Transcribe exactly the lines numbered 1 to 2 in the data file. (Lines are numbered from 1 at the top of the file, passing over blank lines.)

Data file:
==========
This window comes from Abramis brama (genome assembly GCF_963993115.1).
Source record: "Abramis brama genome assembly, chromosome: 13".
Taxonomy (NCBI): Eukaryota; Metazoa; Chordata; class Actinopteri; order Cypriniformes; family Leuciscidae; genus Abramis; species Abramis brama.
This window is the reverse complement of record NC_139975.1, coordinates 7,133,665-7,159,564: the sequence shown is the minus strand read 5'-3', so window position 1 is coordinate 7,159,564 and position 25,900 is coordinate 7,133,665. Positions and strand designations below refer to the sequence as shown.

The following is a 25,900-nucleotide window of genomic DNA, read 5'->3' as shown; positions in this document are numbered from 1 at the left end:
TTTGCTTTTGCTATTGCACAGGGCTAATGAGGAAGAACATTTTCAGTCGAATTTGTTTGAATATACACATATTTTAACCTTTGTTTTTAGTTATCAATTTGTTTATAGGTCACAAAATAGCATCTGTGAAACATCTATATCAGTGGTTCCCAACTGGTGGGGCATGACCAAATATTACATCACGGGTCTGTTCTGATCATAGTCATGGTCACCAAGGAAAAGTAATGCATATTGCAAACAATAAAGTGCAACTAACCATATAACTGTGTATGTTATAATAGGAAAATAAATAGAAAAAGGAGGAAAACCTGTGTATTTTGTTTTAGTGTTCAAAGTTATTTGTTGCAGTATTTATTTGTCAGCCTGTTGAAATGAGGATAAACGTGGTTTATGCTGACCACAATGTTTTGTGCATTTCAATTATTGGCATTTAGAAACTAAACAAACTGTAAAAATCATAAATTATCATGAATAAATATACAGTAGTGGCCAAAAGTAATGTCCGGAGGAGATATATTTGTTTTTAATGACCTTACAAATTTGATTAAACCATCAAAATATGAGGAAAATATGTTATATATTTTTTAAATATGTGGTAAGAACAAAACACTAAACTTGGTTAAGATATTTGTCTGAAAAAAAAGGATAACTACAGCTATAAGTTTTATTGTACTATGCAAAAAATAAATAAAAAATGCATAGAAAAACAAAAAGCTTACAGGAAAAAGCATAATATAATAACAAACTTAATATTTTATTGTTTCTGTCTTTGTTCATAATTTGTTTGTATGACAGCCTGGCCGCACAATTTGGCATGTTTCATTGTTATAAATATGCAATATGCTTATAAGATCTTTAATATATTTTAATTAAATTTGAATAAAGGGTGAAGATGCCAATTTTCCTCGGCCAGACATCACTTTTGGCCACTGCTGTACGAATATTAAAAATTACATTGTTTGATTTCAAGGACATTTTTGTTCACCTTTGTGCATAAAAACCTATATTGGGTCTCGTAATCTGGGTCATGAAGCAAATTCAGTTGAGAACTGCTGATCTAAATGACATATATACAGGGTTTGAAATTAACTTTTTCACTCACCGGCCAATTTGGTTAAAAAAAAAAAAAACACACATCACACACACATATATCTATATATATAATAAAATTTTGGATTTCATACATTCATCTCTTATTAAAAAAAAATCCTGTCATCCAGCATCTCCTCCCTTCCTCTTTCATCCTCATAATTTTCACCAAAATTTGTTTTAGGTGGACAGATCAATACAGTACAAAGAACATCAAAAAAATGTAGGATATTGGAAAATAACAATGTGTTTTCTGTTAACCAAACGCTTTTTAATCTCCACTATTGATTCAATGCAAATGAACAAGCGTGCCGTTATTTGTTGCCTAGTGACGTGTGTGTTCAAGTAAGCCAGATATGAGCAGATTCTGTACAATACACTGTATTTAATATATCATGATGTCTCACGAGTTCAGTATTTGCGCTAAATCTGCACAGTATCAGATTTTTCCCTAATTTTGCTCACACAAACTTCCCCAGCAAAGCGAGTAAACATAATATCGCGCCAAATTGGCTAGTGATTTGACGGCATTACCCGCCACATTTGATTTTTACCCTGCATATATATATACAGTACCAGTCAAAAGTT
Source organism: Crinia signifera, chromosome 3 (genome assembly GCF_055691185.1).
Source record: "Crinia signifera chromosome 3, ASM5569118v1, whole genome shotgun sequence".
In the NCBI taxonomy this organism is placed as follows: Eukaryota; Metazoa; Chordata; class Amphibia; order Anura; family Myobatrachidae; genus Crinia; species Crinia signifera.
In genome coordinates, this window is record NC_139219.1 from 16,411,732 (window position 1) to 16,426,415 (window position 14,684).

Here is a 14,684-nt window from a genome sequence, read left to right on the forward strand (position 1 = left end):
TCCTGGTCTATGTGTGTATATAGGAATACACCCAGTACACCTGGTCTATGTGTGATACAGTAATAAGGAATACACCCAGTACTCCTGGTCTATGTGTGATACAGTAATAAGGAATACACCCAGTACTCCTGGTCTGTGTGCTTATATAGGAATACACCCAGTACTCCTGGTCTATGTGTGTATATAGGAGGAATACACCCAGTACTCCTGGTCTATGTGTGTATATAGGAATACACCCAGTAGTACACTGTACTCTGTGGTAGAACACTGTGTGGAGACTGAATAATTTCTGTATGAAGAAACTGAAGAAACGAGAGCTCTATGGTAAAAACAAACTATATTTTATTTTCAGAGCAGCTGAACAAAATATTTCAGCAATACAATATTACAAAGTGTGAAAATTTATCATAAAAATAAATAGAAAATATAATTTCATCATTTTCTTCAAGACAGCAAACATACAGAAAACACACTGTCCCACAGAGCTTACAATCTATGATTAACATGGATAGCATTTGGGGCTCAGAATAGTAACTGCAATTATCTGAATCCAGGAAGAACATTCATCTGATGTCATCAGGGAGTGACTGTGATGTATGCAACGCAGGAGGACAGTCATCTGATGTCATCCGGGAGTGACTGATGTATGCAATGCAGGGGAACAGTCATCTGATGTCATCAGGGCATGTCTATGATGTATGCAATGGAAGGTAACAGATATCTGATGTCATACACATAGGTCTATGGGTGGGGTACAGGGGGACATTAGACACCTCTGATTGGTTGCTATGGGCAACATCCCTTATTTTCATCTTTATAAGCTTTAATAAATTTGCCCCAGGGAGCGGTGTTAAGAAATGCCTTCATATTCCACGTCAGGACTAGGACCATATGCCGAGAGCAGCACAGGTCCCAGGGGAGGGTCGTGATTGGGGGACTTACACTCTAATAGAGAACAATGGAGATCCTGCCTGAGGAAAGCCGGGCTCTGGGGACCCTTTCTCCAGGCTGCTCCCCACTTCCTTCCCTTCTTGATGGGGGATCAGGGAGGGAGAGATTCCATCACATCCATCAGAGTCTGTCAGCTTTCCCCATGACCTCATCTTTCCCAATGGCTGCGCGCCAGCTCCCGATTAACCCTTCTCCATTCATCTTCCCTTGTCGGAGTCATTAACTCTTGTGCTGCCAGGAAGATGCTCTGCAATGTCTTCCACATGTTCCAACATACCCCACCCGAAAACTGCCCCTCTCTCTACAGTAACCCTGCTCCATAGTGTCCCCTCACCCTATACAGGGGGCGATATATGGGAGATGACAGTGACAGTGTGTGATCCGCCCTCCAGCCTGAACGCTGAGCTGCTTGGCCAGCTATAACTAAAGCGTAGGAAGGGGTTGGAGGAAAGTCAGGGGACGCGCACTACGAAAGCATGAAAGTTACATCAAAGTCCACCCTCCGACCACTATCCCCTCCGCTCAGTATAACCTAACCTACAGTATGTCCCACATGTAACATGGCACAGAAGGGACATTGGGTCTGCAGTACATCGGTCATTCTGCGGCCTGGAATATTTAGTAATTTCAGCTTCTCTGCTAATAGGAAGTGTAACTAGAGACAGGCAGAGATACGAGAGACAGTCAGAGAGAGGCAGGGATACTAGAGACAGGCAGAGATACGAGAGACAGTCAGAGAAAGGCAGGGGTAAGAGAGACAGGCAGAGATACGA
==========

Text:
This window comes from Abramis brama (genome assembly GCF_963993115.1).
Source record: "Abramis brama genome assembly, chromosome: 13".